JOCKEY AT 125: A LONG JOURNEY
Byline: Karyn Monget
NEW YORK — Jockey International has come a long way since it piqued consumers imaginations with products such as the Kenosha Klosed Krotch union suit and the Y-Front fly brief.
Since it was founded in 1876, the underwear specialist, with estimated annual volume in excess of $100 million, has kept pace with the changing times by offering an innovative array of men’s and women’s products. They include:
Cellophane packaging for undergarments in 1938.
The first men’s seamless boxer in 1958.
Marketing and advertising campaigns in the early Nineties featuring Olympic gold medal winners Bart Conner, Nancy Hogshead and Nadia Comenici, and baseball star Jim Palmer.
The most recent introductions include the No Panty Line collection of seamless microfiber briefs for women this year, the birth of the Baby Jockey line in 2000 and the licensed Liz Claiborne Intimates launch in 1999.
Newest on the drawing board will be Jockey’s first fragrance and body lotion for men and women, which will bow internationally in October, and in the U.S., in February for Valentine’s Day selling. The scents will be called Physical for Men by Jockey and Physical for Women by Jockey.
Debra Waller, chairman and chief executive officer of the Kenosha, Wis.-based firm, said she feels so bullish about Jockey’s future that the company will be celebrating it’s 125th anniversary by holding a bash July 9-10 with 700 retailers, suppliers, licensees, distributors and employees, who will represent the 120 locations worldwide where Jockey products are sold. The event will take place at the Grand Geneva Resort & Spa in Geneva Lake, Wis.
Asked how she is continuing the Jockey legacy at the family-owned company, Waller said: “The heritage of comfort, quality and fit, as well as taking care of our employees, will continue. But the company will continue with an updated twist.
“The dynamics are different now, more complicated than before. Globally, we are expanding licenses and distributorships, and we want the brand image to be more consistent, at the same level, in other countries as it is in the U.S.”
For example, Waller said, the Jockey brand in Germany is regarded as a designer label, while it is marketed as a moderate-to-better label in the U.S.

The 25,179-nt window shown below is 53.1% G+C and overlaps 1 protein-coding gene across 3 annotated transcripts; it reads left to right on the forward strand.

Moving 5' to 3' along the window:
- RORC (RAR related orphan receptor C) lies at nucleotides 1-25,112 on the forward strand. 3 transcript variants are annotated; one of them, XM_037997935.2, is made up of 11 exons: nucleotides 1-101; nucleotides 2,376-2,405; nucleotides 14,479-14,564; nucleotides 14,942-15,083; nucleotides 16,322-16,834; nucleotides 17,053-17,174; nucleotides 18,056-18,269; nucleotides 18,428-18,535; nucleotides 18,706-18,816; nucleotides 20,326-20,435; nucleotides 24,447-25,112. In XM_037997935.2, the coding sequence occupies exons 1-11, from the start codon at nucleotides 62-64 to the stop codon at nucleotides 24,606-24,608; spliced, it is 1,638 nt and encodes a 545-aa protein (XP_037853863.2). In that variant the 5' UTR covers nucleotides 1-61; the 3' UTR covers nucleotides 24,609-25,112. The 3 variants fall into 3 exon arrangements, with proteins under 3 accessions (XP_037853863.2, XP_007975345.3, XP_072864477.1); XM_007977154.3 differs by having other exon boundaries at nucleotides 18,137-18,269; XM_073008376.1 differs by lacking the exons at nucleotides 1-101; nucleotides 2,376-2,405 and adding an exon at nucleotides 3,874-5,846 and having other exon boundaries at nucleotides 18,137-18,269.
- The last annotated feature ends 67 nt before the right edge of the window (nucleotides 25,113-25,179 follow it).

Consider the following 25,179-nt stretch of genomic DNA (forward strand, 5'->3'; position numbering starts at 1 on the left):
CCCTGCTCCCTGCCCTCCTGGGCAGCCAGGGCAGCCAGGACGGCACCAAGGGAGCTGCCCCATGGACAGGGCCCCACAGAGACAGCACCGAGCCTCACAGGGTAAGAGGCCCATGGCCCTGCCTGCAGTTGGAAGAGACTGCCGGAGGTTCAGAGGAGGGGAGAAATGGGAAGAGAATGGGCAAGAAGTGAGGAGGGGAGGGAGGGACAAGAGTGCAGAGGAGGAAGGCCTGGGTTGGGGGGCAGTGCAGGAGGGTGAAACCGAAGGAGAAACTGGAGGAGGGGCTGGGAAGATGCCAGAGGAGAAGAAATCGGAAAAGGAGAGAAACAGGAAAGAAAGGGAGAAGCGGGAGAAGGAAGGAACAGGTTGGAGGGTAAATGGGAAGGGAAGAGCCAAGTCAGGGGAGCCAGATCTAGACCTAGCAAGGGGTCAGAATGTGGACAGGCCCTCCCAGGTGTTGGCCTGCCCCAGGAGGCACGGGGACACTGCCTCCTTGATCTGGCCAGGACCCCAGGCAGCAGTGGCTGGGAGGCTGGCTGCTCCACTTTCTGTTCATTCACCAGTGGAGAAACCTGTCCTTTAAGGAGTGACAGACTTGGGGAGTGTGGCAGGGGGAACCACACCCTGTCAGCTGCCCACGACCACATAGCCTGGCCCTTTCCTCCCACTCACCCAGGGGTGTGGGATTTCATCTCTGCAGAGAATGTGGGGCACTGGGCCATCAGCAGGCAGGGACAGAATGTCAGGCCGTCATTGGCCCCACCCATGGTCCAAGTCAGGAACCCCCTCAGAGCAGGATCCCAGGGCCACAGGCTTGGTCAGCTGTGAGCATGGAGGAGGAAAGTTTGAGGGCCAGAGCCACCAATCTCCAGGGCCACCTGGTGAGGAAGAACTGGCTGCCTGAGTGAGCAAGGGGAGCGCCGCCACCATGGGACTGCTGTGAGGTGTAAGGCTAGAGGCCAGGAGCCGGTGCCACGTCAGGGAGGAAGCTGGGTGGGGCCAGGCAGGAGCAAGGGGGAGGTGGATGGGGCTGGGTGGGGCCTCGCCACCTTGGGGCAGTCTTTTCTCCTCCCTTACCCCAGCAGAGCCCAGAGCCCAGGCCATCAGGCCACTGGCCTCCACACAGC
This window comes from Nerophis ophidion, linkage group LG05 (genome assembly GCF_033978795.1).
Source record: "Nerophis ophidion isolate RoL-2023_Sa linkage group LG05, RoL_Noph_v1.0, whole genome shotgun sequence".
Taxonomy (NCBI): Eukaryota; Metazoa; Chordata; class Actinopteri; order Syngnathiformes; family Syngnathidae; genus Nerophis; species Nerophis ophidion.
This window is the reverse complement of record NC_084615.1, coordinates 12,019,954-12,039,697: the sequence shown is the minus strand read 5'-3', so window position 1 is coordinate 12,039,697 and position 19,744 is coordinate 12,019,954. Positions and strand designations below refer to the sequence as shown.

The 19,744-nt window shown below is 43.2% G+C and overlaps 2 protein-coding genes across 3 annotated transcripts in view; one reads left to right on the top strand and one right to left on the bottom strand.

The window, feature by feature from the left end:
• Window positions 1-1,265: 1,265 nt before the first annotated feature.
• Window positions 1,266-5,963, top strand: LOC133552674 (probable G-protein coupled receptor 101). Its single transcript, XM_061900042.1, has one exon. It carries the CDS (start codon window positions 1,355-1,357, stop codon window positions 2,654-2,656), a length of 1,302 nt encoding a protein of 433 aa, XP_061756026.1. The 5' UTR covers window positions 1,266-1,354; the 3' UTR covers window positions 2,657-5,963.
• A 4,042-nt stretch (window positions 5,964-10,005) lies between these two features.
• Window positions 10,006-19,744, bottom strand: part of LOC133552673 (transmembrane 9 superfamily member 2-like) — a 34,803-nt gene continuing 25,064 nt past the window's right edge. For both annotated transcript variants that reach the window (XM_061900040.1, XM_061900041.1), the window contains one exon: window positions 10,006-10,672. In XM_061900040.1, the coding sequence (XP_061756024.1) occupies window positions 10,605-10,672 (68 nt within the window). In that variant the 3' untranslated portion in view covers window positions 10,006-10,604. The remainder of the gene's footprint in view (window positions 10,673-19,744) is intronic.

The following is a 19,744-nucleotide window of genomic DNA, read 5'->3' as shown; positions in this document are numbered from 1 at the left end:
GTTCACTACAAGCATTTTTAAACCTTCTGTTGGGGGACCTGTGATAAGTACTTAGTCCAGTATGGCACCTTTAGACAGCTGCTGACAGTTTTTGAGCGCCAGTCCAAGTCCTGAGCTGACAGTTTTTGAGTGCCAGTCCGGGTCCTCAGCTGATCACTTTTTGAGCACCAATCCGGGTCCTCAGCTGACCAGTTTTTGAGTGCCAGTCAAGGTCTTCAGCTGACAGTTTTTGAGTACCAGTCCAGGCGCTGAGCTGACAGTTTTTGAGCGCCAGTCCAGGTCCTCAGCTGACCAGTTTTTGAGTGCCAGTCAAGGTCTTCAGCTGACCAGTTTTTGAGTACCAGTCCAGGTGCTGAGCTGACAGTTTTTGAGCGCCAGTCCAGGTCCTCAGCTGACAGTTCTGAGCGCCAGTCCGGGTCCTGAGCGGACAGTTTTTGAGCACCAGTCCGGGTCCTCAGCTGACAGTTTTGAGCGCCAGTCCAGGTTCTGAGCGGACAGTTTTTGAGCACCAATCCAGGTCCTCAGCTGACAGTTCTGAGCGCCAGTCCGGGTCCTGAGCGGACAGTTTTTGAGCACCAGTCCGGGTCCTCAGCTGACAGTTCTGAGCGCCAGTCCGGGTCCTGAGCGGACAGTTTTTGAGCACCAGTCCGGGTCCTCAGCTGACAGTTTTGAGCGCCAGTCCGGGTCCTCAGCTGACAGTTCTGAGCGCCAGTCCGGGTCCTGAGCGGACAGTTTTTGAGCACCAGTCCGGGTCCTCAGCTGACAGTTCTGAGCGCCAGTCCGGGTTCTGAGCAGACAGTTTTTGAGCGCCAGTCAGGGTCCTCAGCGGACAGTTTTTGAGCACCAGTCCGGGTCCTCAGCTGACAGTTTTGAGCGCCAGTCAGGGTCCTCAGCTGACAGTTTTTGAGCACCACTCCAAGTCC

In January, Waller succeeded her mother, Donna Wolf Steigerwaldt, who died last December.
“Some things I will continue to do the same way as my mother, but others will be done differently,” she said. “I love to get my hands dirty and get involved in the business.
“I’ve had 19 years of training and have been very fortunate to have gone through the various departments of the company. One of the excitements for me is to see people grow and see that they have ownership and responsibility for their areas of business.”
Waller said she plans to keep growing the company, but not aggressively.
“That’s not where my bent is,” she said. “I like steady growth, and we plan to be here another 125 years.”
Regarding the difficult retail climate, Ed Emma, president and chief operating officer of Jockey, said: “It may seem trite, but I think there are some fundamental ways to cement relationships, regardless of difficulties in the retail environment. You have to give consumers different products, products they want, and you have to work harder on deliveries. You have to communicate with retailers and meet with them face-to-face and seek a win-win situation whenever possible.
“Fortunately, we’re doing pretty well, but we’re concerned about the soft retail environment like everybody else. You really have to work a lot harder in this environment.”
Emma further noted that fashion products are essential and that’s a part of the business that’s been expanding. He said the firm has had 10 percent growth in fashion areas, more in the women’s business.
Looking at the international marketplace, Bob Nolan, president of the Jockey brand, said: “In the U.K., we own our own company and use it as a base of distribution in Europe and the Mideast. Our company in Hong Kong distributes Jockey products to Hong Kong and Singapore, and we also have a network of distributors worldwide.”
Nolan said the newest venture will be Jockey’s entry into China in October, where Jockey products will be sold at a specialty-store chain called G2000, which is headquartered in Shanghai. Jockey will exhibit its combined Swiss, German and U.K. licensees for the second time at the Lyon, Mode City trade show in Lyon, France, in September, he said.
Regarding Jockey’s advertising campaigns, Nolan observed: “We are working on product and packaging, which will show the same imagery in marketing and advertising. We’ve transitioned from “Show ‘Em Your Jockey’s” — dropping your pants — because we felt it was time to move on and build on sophisticated comfort.”
Added Nolan: “We also are getting into event marketing like our Panasonic Jockey Core Tour. It targets a younger consumer and we’ll feature skateboarding and bicycling events. We’ll also have Comfort Zone booths, where we’ll give away Jockey logoed skateboards, boxers, licensed activewear by Jacques Moret and couponing for department stores.”
The events will take place in Santa Monica, Calif., Jones Beach State Park in Wantagh, N.Y., and the South Street Seaport in Manhattan.